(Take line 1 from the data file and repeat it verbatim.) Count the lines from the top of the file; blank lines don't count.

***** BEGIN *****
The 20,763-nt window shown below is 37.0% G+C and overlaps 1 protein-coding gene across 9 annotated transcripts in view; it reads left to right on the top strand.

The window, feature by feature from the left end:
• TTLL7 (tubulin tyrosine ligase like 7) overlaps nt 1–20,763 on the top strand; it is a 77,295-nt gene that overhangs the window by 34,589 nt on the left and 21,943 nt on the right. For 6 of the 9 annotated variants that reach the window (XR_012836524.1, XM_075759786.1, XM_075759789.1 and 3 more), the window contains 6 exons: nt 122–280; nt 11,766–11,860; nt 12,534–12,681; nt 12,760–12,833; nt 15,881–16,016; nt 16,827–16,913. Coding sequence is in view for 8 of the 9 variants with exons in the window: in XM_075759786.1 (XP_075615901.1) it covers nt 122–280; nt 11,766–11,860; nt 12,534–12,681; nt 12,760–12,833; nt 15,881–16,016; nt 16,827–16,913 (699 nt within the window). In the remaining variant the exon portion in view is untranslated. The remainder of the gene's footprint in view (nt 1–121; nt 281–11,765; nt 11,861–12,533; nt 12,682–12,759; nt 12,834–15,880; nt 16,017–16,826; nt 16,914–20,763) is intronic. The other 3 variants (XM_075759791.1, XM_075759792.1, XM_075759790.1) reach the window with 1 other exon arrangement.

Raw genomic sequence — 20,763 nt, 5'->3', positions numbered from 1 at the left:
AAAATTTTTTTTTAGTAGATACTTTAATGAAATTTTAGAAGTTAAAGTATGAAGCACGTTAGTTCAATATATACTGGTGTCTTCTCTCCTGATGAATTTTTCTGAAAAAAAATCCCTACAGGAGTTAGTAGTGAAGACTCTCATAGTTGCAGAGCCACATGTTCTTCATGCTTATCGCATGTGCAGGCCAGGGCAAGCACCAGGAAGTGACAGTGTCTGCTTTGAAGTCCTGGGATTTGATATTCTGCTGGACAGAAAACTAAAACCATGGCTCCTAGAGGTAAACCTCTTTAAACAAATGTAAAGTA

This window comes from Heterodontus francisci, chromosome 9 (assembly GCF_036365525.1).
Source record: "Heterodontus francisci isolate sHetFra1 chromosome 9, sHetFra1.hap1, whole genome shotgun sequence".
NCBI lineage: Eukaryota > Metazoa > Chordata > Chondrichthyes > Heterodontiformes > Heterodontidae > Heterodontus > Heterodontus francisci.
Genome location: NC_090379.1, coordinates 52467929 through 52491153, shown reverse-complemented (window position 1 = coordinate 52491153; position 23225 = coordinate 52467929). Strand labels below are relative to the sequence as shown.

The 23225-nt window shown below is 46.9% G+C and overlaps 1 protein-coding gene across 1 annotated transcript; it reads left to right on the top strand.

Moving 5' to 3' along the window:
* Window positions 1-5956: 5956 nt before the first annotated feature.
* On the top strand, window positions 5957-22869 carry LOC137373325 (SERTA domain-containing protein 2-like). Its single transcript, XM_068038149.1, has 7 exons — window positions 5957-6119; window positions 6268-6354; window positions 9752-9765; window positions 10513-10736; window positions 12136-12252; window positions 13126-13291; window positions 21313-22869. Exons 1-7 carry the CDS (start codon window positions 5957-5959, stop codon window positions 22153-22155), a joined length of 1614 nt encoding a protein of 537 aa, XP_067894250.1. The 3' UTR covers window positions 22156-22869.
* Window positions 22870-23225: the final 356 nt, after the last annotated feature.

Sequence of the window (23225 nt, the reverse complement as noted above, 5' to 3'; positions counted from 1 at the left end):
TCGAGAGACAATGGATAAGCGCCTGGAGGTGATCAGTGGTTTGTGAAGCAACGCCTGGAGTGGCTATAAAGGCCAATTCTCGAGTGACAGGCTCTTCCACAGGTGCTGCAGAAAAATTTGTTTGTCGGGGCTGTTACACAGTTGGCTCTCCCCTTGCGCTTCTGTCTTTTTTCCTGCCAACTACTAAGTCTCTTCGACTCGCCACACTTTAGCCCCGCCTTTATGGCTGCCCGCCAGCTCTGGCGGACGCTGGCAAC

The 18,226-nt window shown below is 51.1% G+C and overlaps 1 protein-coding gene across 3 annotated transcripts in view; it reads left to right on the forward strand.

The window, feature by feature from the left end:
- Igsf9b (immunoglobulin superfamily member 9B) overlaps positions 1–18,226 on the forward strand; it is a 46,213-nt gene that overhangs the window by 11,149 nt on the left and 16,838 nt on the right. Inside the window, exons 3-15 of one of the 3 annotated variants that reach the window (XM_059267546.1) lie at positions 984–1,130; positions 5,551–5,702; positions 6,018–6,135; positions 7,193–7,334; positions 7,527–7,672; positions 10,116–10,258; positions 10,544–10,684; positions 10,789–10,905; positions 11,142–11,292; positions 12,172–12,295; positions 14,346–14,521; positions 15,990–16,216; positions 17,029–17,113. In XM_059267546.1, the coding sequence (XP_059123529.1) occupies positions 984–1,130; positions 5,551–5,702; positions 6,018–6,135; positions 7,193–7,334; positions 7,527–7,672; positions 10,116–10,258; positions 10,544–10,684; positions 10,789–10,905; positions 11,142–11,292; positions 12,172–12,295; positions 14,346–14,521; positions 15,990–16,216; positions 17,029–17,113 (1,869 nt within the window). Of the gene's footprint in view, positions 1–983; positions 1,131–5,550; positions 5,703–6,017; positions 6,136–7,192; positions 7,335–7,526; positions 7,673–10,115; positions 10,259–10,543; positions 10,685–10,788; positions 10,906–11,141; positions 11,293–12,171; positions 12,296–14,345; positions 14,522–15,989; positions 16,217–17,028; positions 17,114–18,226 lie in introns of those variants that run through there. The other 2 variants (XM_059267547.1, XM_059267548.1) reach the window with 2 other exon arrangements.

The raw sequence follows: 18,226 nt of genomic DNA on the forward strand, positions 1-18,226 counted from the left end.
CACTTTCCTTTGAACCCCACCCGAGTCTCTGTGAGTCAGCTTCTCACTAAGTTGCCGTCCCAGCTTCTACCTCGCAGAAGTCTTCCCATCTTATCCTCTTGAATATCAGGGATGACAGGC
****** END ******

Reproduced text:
The 20,763-nt window shown below is 37.0% G+C and overlaps 1 protein-coding gene across 9 annotated transcripts in view; it reads left to right on the top strand.